Coronary Angioplasty

Coronary Angioplasty

It is a procedure used to open blocked heart arteries. Angioplasty involves inserting and inflating balloon where your artery is blocked to help widen the artery.

A coronary artery stent is a small, metal mesh tube that expands is placed inside a coronary artery.

In comparison to open-heart surgery, angioplasty and stenting is less invasive than surgery because the blocked artery is accessed from a tiny incision in the upper leg or the wrist.

Two types of stents are used :

Bare metal stents – these are rarely used these days.

Medicated stents – These stents have a drug placed in the stents which is gradually released after insertion . It prevents the disease coming back inside the stents.

Despite all the technological advancements 5-7% of the angioplasties might develop a blackage in 6 months – restenosis

Stents may last forever

Angioplasty is successful in opening coronary arteries in well over 90% of patients. After angioplasty, most patients are admitted for overnight stay in the hospital.If there are no complications, patients are sent home the following day. The catheter site is checked for bleeding and swelling and the heart rate and blood pressure is monitored. Patients return to their normal routine by the following week.[4] Angioplasty recovery consists of avoiding physical activity for several days after the procedure. Patients with stents are usually prescribed an blood thinner , which is taken at the same time as acetylsalicylic acid(aspirin) which are continued for 1 year and thereafter as per the advice of the cardiologist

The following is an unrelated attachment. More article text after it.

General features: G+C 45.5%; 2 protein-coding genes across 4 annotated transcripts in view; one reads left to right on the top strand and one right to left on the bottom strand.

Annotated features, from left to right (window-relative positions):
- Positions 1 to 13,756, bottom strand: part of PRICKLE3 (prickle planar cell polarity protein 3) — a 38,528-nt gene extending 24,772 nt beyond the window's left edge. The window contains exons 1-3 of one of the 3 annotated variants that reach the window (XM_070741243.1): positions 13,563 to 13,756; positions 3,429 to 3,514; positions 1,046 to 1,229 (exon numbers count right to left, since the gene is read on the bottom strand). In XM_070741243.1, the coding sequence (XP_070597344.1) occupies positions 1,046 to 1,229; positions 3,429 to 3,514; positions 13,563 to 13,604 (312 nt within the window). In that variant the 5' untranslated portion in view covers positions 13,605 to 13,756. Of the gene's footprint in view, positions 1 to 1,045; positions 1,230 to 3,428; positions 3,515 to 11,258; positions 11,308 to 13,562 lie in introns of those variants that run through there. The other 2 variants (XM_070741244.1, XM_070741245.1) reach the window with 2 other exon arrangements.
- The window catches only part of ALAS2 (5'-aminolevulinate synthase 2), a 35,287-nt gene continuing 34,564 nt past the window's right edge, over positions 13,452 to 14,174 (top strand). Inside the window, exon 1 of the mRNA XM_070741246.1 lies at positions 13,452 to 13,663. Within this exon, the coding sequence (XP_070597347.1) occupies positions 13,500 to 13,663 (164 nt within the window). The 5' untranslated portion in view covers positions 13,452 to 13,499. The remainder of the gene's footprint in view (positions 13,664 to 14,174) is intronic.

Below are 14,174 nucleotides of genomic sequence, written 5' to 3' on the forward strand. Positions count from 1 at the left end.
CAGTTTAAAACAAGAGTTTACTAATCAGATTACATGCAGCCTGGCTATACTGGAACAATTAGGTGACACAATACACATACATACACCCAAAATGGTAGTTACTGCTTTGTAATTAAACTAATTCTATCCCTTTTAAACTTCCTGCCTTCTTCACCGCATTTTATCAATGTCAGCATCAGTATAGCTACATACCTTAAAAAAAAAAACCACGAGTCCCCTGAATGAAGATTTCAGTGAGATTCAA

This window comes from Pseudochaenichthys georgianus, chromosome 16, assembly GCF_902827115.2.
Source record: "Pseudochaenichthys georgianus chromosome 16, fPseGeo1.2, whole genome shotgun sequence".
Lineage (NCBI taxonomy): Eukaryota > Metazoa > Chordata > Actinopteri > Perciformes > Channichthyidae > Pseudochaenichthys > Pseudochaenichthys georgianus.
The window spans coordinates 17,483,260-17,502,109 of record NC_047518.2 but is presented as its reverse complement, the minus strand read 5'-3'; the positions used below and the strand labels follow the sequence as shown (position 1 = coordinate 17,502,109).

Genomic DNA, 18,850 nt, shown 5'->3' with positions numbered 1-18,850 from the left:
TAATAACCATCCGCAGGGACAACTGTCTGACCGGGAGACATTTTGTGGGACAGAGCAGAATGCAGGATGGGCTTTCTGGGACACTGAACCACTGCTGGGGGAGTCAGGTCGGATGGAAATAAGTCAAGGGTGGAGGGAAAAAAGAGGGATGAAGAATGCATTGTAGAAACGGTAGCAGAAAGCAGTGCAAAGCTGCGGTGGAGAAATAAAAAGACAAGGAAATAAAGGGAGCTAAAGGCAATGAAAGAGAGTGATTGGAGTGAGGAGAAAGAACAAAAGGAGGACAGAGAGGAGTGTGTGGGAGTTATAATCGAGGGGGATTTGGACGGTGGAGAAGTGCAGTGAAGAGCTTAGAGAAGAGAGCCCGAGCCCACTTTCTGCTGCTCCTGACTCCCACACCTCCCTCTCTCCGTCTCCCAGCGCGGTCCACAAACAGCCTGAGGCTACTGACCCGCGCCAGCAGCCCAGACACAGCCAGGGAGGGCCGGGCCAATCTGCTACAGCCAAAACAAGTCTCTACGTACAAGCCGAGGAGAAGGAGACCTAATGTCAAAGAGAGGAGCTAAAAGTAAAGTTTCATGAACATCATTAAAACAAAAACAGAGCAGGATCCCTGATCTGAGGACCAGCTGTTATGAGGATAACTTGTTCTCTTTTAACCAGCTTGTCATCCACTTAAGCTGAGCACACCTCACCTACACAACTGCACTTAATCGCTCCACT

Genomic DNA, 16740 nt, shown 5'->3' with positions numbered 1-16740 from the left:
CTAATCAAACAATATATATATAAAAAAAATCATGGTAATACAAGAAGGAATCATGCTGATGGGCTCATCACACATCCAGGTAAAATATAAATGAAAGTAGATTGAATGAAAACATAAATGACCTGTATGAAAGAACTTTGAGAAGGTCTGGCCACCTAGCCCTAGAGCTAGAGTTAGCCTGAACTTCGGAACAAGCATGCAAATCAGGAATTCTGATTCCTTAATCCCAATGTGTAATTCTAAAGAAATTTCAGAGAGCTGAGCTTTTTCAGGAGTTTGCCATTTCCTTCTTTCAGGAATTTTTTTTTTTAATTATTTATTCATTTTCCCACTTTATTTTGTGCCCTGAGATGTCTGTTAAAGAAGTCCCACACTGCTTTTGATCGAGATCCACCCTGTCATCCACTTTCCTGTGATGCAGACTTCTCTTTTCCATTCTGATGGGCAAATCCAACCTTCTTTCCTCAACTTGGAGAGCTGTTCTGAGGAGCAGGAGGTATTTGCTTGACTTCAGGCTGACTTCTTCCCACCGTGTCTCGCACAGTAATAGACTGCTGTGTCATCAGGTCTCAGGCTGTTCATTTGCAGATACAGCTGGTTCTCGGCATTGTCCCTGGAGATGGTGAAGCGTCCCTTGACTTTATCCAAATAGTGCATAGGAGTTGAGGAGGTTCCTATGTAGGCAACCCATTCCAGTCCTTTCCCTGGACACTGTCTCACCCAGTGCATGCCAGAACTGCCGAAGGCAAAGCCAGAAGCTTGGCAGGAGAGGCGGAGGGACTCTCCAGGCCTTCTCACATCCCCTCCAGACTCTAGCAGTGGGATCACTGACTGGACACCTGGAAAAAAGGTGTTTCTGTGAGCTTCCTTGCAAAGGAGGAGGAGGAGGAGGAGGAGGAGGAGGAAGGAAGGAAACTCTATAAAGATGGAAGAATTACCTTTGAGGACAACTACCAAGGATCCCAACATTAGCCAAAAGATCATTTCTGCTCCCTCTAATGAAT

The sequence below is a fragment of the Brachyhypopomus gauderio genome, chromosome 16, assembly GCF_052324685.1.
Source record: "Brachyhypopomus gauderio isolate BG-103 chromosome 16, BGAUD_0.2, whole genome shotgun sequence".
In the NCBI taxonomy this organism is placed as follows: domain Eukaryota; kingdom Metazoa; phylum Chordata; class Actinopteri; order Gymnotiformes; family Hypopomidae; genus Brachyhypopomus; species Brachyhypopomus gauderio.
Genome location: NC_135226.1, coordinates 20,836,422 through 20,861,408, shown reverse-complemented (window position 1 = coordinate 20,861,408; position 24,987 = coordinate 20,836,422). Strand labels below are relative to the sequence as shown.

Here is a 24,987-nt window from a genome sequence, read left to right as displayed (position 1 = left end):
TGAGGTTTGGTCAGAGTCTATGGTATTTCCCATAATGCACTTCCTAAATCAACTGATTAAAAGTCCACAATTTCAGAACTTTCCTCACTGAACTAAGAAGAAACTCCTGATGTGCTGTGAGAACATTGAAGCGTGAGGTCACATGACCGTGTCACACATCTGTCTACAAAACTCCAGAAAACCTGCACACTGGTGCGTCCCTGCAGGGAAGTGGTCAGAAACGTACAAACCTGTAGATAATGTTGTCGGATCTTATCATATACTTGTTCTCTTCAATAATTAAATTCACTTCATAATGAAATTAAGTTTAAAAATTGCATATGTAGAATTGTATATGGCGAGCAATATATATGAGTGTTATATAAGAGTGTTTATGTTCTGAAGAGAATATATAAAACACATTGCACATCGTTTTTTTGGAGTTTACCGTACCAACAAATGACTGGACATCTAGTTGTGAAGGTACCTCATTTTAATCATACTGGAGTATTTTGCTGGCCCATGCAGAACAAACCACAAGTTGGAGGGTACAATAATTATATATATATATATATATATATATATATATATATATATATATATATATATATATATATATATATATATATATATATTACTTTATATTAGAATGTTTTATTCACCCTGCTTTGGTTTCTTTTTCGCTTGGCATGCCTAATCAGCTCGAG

Note : PRIMARY ANGIOPLASTY is life saving and is the procedure of choice

Previously past patients who suffered a particular type of heart attack known as a STEMI (ST elevation myocardial infarction) were given thrombolysis – clot-busting drugs – but trials has shown that using angioplasty as the primary treatment for heart attack patients reduces complications and improves recovery rates.

Time is Muscle

The quicker this treatment is carried out the less damage there is likely to be to the heart and the quicker the recovery time for the patient. Very critical cases may need the a temporary pacemaker implantation if the heart beat slows to critically low levels and may need the placement of Intra aortic balloon pumps, if the patient develops cardiogenic shock or very low blood pressures as a part of the heart attack. The procedure itself, carries a small risk of death and other complications, but is lower than the risk from the heart attack itself.